Ayesha Jalal is the Mary Richardson Professor of History at Tufts University. After majoring in history and political science at Wellesley College, she obtained her doctorate in history from the University of Cambridge. Jalal has been Fellow of Trinity College, Cambridge (1980-1984); Leverhulme Fellow at the Centre of South Asian Studies, Cambridge (1984-1987); Fellow of the Woodrow Wilson Center for International Scholars in Washington, D.C. (1985-1986); and Academy Scholar at the Harvard Academy for International and Area Studies (1988-1990). From 1998-2003 she was a MacArthur Fellow.
Her publications include "The Sole Spokesman: Jinnah, the Muslim League and the Demand for Pakistan," "The State of Martial Rule: the Origins of Pakistan’s Political Economy of Defence," and "Democracy and Authoritarianism in South Asia: a Comparative and Historical Perspective." Jalal has co-authored "Modern South Asia: History, Culture and Political Economy" with Sugata Bose. Her study of Muslim identity in the subcontinent, entitled "Self and Sovereignty: the Muslim Individual and the Community of Islam in South Asia since c.1850." Her most recent book is "Partisans of Allah: Jihad in South Asia."
- Consolidation of an Empire: The Mongol Khans as City-buildersFriday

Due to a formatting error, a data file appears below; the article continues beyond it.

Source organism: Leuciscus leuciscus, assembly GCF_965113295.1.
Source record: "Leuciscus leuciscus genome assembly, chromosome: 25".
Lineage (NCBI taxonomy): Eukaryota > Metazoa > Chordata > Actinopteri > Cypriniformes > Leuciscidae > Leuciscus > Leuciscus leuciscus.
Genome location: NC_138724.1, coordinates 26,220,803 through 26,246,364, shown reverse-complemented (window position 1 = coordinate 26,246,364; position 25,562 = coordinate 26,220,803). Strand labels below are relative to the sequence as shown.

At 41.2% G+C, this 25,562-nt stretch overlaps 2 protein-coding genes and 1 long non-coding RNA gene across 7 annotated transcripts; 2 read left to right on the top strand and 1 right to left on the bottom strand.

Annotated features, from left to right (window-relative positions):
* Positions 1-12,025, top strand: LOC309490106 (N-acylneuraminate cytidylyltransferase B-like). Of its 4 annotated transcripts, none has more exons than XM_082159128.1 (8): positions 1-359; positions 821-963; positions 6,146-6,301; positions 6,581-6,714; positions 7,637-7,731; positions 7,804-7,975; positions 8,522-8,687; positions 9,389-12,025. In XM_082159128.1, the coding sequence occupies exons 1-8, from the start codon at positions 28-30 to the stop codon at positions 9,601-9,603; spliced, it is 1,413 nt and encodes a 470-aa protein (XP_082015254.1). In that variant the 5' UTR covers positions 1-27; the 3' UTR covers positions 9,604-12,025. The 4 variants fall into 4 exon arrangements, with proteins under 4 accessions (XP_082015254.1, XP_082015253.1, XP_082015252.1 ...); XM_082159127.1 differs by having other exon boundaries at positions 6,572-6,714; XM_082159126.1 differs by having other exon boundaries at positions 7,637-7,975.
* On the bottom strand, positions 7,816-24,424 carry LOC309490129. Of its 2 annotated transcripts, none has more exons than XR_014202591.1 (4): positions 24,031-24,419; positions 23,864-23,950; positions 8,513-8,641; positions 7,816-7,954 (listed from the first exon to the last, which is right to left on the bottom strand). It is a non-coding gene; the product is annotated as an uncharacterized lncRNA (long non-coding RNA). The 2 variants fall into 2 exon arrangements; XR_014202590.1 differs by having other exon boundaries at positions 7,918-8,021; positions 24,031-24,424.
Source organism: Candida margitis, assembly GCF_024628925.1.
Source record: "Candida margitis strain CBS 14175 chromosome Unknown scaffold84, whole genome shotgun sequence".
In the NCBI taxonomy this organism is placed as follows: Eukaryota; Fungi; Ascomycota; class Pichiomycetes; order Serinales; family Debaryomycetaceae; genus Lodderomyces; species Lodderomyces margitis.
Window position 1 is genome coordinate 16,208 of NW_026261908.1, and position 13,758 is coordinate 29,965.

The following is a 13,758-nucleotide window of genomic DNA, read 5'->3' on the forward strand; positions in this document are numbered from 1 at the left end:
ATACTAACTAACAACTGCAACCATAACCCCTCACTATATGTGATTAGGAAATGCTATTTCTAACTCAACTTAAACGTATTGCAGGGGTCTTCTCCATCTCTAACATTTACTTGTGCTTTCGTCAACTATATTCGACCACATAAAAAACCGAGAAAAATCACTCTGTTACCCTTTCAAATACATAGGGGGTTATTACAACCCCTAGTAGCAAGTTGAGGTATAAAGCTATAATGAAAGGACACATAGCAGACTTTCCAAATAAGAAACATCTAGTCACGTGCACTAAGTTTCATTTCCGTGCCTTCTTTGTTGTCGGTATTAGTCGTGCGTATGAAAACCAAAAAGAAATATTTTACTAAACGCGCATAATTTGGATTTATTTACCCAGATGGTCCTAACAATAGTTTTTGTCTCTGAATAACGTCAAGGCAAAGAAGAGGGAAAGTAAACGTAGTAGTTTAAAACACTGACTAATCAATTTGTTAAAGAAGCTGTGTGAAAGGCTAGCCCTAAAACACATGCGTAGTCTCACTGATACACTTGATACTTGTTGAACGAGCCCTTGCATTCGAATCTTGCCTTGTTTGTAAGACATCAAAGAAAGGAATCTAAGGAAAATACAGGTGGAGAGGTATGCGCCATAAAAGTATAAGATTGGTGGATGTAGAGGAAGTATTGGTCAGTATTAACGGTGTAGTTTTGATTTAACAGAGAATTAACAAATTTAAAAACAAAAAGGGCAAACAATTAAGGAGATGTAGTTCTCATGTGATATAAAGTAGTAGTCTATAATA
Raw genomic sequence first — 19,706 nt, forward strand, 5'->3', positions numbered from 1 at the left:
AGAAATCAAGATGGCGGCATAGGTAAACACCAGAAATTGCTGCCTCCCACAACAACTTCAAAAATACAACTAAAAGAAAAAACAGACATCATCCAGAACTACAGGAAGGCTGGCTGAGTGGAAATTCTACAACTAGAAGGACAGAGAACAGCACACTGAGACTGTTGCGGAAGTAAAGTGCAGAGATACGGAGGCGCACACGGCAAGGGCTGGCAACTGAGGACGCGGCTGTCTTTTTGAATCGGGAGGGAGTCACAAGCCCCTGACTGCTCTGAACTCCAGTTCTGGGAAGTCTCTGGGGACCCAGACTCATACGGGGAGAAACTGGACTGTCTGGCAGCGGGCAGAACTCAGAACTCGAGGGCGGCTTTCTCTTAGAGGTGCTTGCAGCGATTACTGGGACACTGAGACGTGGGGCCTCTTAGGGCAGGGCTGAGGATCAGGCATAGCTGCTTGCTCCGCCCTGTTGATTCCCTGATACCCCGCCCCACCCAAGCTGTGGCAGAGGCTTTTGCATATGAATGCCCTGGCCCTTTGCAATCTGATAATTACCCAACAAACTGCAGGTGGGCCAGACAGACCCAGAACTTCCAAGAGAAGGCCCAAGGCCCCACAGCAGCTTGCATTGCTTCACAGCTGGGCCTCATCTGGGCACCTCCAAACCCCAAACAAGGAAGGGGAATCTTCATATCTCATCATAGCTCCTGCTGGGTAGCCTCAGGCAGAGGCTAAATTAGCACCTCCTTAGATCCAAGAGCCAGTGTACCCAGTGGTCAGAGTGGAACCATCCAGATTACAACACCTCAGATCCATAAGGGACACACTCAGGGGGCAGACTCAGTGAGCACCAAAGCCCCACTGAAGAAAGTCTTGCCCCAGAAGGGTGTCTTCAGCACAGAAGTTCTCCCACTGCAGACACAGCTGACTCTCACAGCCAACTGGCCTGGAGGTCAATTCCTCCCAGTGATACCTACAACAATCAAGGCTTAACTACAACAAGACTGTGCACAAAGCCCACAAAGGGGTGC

18-11-2022 @ 14:00Platform | ZoomID: Please register on 'join meeting' link Passcode: None
Susanne Reichert is a Humboldt Foundation-funded visiting researcher at the University of Michigan. Her work spans the Eurasian continent with a focus on Western early medieval archaeology and the archaeology of the Mongol World Empire in Mongolia. She is currently researching the Empires of Charlemagne of the 8th and 9th centuries CE in Western Europe and the Mongol World Empire founded by Chinggis Khan in the 13th century in a cross-cultural perspective in order to overcome the hackneyed cliché of the Nomad-sedentary dichotomy. Her research will explore the areas of economy, military, ideology, and administration through intensive comparisons between the two case studies. In recent years, Susanne led several field research campaigns around Karakorum, the first capital of Mongol Empire in the Orkhon Valley, Central Mongolia, as well as Khar Khul Khaany Balgas, a contemporaneous habitation site in Central Mongolia, to arrive at a better understanding of city–hinterland relations and the nature of pastoralist city foundations.